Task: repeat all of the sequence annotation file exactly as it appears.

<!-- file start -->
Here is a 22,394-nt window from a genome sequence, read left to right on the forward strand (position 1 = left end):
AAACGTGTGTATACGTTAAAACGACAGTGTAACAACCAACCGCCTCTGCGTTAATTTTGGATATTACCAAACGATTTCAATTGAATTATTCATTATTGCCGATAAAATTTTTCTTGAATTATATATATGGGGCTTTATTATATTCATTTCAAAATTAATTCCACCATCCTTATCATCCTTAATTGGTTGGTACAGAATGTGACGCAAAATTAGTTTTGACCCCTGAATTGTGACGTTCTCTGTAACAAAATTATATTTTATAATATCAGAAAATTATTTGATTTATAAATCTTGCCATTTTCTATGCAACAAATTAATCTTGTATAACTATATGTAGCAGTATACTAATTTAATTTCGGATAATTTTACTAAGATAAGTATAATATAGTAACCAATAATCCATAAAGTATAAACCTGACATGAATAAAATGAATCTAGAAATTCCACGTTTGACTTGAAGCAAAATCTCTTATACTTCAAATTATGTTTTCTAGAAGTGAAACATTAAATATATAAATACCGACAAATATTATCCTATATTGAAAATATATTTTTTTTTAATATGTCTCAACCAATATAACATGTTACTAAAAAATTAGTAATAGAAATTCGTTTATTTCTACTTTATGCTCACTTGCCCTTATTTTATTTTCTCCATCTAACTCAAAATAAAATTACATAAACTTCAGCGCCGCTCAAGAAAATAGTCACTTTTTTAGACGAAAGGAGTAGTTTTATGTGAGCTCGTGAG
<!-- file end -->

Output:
Here is a 22,394-nt window from a genome sequence, read left to right on the forward strand (position 1 = left end):
AAACGTGTGTATACGTTAAAACGACAGTGTAACAACCAACCGCCTCTGCGTTAATTTTGGATATTACCAAACGATTTCAATTGAATTATTCATTATTGCCGATAAAATTTTTCTTGAATTATATATATGGGGCTTTATTATATTCATTTCAAAATTAATTCCACCATCCTTATCATCCTTAATTGGTTGGTACAGAATGTGACGCAAAATTAGTTTTGACCCCTGAATTGTGACGTTCTCTGTAACAAAATTATATTTTATAATATCAGAAAATTATTTGATTTATAAATCTTGCCATTTTCTATGCAACAAATTAATCTTGTATAACTATATGTAGCAGTATACTAATTTAATTTCGGATAATTTTACTAAGATAAGTATAATATAGTAACCAATAATCCATAAAGTATAAACCTGACATGAATAAAATGAATCTAGAAATTCCACGTTTGACTTGAAGCAAAATCTCTTATACTTCAAATTATGTTTTCTAGAAGTGAAACATTAAATATATAAATACCGACAAATATTATCCTATATTGAAAATATATTTTTTTTTAATATGTCTCAACCAATATAACATGTTACTAAAAAATTAGTAATAGAAATTCGTTTATTTCTACTTTATGCTCACTTGCCCTTATTTTATTTTCTCCATCTAACTCAAAATAAAATTACATAAACTTCAGCGCCGCTCAAGAAAATAGTCACTTTTTTAGACGAAAGGAGTAGTTTTATGTGAGCTCGTGAG